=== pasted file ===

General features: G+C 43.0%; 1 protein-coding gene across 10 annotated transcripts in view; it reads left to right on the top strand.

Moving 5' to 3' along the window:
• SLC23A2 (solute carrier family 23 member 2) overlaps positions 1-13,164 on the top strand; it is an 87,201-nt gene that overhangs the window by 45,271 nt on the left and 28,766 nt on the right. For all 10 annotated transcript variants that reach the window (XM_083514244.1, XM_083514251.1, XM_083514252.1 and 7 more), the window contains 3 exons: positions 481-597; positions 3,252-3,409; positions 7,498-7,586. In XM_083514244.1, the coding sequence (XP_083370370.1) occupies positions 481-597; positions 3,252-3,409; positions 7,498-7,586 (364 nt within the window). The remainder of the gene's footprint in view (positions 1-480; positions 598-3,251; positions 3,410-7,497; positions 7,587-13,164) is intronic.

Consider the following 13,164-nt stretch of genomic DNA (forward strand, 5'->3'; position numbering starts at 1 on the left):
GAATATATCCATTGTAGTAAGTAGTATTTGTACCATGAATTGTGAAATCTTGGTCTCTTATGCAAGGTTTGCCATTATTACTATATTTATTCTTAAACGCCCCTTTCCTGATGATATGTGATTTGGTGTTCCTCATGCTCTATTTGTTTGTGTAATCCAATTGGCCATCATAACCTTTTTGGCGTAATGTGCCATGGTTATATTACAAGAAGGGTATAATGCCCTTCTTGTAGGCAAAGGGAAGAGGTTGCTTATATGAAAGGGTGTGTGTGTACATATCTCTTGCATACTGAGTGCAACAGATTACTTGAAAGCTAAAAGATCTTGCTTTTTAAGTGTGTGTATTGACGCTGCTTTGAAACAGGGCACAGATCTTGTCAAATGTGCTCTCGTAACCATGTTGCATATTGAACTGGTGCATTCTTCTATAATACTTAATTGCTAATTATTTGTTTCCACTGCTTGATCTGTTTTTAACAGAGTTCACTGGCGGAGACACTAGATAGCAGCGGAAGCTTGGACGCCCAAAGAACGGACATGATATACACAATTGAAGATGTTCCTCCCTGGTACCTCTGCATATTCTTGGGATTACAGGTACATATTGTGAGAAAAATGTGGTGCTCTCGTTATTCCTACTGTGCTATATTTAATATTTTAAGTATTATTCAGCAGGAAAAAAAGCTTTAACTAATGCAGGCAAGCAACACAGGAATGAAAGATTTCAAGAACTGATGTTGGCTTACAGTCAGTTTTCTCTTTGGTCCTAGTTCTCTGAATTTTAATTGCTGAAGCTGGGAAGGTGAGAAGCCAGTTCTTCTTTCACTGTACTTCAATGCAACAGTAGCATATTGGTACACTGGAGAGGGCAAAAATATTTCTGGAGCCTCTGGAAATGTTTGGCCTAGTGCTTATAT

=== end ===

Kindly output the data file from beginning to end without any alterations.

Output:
General features: G+C 43.0%; 1 protein-coding gene across 10 annotated transcripts in view; it reads left to right on the top strand.

Moving 5' to 3' along the window:
• SLC23A2 (solute carrier family 23 member 2) overlaps positions 1-13,164 on the top strand; it is an 87,201-nt gene that overhangs the window by 45,271 nt on the left and 28,766 nt on the right. For all 10 annotated transcript variants that reach the window (XM_083514244.1, XM_083514251.1, XM_083514252.1 and 7 more), the window contains 3 exons: positions 481-597; positions 3,252-3,409; positions 7,498-7,586. In XM_083514244.1, the coding sequence (XP_083370370.1) occupies positions 481-597; positions 3,252-3,409; positions 7,498-7,586 (364 nt within the window). The remainder of the gene's footprint in view (positions 1-480; positions 598-3,251; positions 3,410-7,497; positions 7,587-13,164) is intronic.

Consider the following 13,164-nt stretch of genomic DNA (forward strand, 5'->3'; position numbering starts at 1 on the left):
GAATATATCCATTGTAGTAAGTAGTATTTGTACCATGAATTGTGAAATCTTGGTCTCTTATGCAAGGTTTGCCATTATTACTATATTTATTCTTAAACGCCCCTTTCCTGATGATATGTGATTTGGTGTTCCTCATGCTCTATTTGTTTGTGTAATCCAATTGGCCATCATAACCTTTTTGGCGTAATGTGCCATGGTTATATTACAAGAAGGGTATAATGCCCTTCTTGTAGGCAAAGGGAAGAGGTTGCTTATATGAAAGGGTGTGTGTGTACATATCTCTTGCATACTGAGTGCAACAGATTACTTGAAAGCTAAAAGATCTTGCTTTTTAAGTGTGTGTATTGACGCTGCTTTGAAACAGGGCACAGATCTTGTCAAATGTGCTCTCGTAACCATGTTGCATATTGAACTGGTGCATTCTTCTATAATACTTAATTGCTAATTATTTGTTTCCACTGCTTGATCTGTTTTTAACAGAGTTCACTGGCGGAGACACTAGATAGCAGCGGAAGCTTGGACGCCCAAAGAACGGACATGATATACACAATTGAAGATGTTCCTCCCTGGTACCTCTGCATATTCTTGGGATTACAGGTACATATTGTGAGAAAAATGTGGTGCTCTCGTTATTCCTACTGTGCTATATTTAATATTTTAAGTATTATTCAGCAGGAAAAAAAGCTTTAACTAATGCAGGCAAGCAACACAGGAATGAAAGATTTCAAGAACTGATGTTGGCTTACAGTCAGTTTTCTCTTTGGTCCTAGTTCTCTGAATTTTAATTGCTGAAGCTGGGAAGGTGAGAAGCCAGTTCTTCTTTCACTGTACTTCAATGCAACAGTAGCATATTGGTACACTGGAGAGGGCAAAAATATTTCTGGAGCCTCTGGAAATGTTTGGCCTAGTGCTTATAT